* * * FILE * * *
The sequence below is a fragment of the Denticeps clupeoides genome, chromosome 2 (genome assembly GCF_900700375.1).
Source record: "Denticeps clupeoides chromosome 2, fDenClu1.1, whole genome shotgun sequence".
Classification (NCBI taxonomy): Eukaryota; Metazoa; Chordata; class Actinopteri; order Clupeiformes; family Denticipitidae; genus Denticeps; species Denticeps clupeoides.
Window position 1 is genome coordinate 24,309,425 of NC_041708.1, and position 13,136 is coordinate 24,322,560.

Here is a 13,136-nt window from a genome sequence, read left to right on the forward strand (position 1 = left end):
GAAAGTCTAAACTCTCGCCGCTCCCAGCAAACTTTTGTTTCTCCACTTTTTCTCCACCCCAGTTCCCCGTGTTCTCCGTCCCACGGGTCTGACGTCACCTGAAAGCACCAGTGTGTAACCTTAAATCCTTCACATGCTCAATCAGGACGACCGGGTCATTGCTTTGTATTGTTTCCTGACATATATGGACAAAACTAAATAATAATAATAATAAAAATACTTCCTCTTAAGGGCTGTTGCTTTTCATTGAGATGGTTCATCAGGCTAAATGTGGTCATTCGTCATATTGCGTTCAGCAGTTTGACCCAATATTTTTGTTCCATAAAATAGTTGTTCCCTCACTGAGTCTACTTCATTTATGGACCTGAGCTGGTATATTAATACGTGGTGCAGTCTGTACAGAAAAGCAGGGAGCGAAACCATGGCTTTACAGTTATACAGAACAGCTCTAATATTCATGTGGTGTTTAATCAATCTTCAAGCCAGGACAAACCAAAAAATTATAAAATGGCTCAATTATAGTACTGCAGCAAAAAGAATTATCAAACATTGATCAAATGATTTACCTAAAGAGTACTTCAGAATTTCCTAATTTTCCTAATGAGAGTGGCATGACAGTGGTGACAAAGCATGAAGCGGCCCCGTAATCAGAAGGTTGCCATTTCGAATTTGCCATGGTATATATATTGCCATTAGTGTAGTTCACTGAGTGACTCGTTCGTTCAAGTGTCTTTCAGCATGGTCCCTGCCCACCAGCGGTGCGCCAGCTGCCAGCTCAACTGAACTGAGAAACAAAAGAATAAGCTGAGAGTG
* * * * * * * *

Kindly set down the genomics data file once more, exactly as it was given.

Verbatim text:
The sequence below is a fragment of the Denticeps clupeoides genome, chromosome 2 (genome assembly GCF_900700375.1).
Source record: "Denticeps clupeoides chromosome 2, fDenClu1.1, whole genome shotgun sequence".
Classification (NCBI taxonomy): Eukaryota; Metazoa; Chordata; class Actinopteri; order Clupeiformes; family Denticipitidae; genus Denticeps; species Denticeps clupeoides.
Window position 1 is genome coordinate 24,309,425 of NC_041708.1, and position 13,136 is coordinate 24,322,560.

Here is a 13,136-nt window from a genome sequence, read left to right on the forward strand (position 1 = left end):
GAAAGTCTAAACTCTCGCCGCTCCCAGCAAACTTTTGTTTCTCCACTTTTTCTCCACCCCAGTTCCCCGTGTTCTCCGTCCCACGGGTCTGACGTCACCTGAAAGCACCAGTGTGTAACCTTAAATCCTTCACATGCTCAATCAGGACGACCGGGTCATTGCTTTGTATTGTTTCCTGACATATATGGACAAAACTAAATAATAATAATAATAAAAATACTTCCTCTTAAGGGCTGTTGCTTTTCATTGAGATGGTTCATCAGGCTAAATGTGGTCATTCGTCATATTGCGTTCAGCAGTTTGACCCAATATTTTTGTTCCATAAAATAGTTGTTCCCTCACTGAGTCTACTTCATTTATGGACCTGAGCTGGTATATTAATACGTGGTGCAGTCTGTACAGAAAAGCAGGGAGCGAAACCATGGCTTTACAGTTATACAGAACAGCTCTAATATTCATGTGGTGTTTAATCAATCTTCAAGCCAGGACAAACCAAAAAATTATAAAATGGCTCAATTATAGTACTGCAGCAAAAAGAATTATCAAACATTGATCAAATGATTTACCTAAAGAGTACTTCAGAATTTCCTAATTTTCCTAATGAGAGTGGCATGACAGTGGTGACAAAGCATGAAGCGGCCCCGTAATCAGAAGGTTGCCATTTCGAATTTGCCATGGTATATATATTGCCATTAGTGTAGTTCACTGAGTGACTCGTTCGTTCAAGTGTCTTTCAGCATGGTCCCTGCCCACCAGCGGTGCGCCAGCTGCCAGCTCAACTGAACTGAGAAACAAAAGAATAAGCTGAGAGTG